‘What is this?’
The man took a breath, ‘It’s a simple story for children struggling with their reading.’
Dominic glanced around. One or two had stopped to watch, a couple nudged others to keep their attention away from the scene but most were supremely unaware of the drama as they continued to pack their work and materials away.
‘Stop,’ he called to all. ‘Put all papers on your desks and stand by them.’
Gleaming eyes surveying the scene told all the writers that this Keeper would be missing no infringements and that included the mildest disobedience right now.
Dominic read the new words. It was a brief story about a sower of seeds and how they will set down roots and flourish only in good, well-prepared soil.
His posture demanded eye-contact with the writer of those words. ‘This has not been passed for publication.’

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Book Reviews

Hearing the Voice of God by David Chadwick 3*

OK in parts.

At times I found Chadwick’s interpretation too simplistic rather than pleasant and easy to read. He made some points I really could not agree with but in other places I found myself enjoying his take on John’s Gospel.

Transforming Grace by Jerry Bridges


A pleasant, relaxing read concerning the free gift of God’s grace.


from DCZ: Designated Conservation Zone

Blackfriars Bridge was gridlocked … It seemed as though everyone had been on the opposite side of the Thames that they wanted to be. People were in their vehicles leaning on horns, out of their cars yelling and inside trembling as they listened to that same message over the radio.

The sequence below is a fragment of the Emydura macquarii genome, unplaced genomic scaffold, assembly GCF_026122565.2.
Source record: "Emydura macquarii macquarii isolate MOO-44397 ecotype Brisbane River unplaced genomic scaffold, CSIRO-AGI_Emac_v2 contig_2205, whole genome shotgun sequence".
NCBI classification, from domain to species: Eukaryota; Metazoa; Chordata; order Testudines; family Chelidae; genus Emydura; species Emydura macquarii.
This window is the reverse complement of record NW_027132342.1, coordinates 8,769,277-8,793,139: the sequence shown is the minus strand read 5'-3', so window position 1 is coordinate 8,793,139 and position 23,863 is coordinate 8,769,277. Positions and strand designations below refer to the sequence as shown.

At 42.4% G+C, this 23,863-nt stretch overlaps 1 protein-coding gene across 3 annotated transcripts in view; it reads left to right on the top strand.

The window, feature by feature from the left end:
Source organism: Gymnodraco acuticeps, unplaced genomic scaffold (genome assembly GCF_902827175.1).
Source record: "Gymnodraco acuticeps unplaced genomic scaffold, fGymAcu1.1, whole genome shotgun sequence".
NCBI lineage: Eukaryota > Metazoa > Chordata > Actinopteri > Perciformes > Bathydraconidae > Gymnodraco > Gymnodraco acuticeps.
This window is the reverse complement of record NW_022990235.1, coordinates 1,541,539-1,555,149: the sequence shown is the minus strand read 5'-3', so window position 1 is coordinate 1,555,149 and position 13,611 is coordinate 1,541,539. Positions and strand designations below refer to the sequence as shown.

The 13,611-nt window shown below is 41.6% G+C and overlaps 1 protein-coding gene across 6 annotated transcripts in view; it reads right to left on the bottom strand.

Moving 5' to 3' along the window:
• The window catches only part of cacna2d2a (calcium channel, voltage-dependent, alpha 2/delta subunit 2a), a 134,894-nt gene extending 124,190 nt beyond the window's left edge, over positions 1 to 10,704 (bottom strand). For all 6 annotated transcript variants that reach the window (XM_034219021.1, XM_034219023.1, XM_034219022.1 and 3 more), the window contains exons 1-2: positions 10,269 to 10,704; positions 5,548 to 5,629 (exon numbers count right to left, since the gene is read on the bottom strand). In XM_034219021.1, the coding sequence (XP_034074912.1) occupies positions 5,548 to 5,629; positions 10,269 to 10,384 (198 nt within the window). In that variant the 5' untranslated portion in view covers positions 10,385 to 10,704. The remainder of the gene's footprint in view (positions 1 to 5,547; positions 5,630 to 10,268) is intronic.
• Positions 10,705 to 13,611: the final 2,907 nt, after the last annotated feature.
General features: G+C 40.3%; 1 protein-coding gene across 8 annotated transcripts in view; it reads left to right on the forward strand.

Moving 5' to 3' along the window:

As the traffic crept into Upper Thames Street I began racking my brain for a safe place to leave the car so that I could take the Millenium Bridge.

Thrilling, eco-fiction in multi-narrative

Who, and what, is Gaia?


The Vinctalin Legacy Book 6

Zan stood, straight back to his face, and told him, “It is your laws that are a disgrace. In his society I would never have been abandoned to the likes of Roc, by my own people.”
Then she turned to look him dead in the eye, so that she could finally offload a little of the heaviness in her heart.
“When I first saw you on Tarin’s ship, gliding around with that superior attitude, I put a face to what had hitherto been an abstract object of hate. But then the longer I watched you the more I thought about what you were, and what your cronies had done to me. And my hatred grew. Until now I thought that hatred had attained a natural limit. I thought my whole being was full of it. Yet I was wrong. Because my loathing just reached new heights.”

The Vinctalin Legacy

The Vinctalin Legacy: Survival, Book 1 Harvest by Vanda Denton

Any other authors out there re-reading their earlier work?

I wrote my first book after I’d watched Star Trek and Stargate so many times I could quote the scripts. At that time I could find nothing comparable to take their place. So I began writing my own very different tale. Unlike my favourite TV shows The Vinctalin Legacy Book 1 is an alien invasion story. I had no plans then, that it would be the first in a fifteen-part series. I’d love to hear from anyone else, any genre, who unintentionally began writing a long series of books.

Survival: Harvest
They awake to the grisly sight of alien invaders silently, methodically collecting the bodies of their victims.
When forced into a life of slavery three desperate heroes stand out as leaders.
With courage, determination and ingenuity they launch a daring counter-attack and against all the odds, emerge victorious, only to discover their masters also were in bondage.

An overview of the fifteen-part series is written in logs by the characters, on this website. There are no spoilers.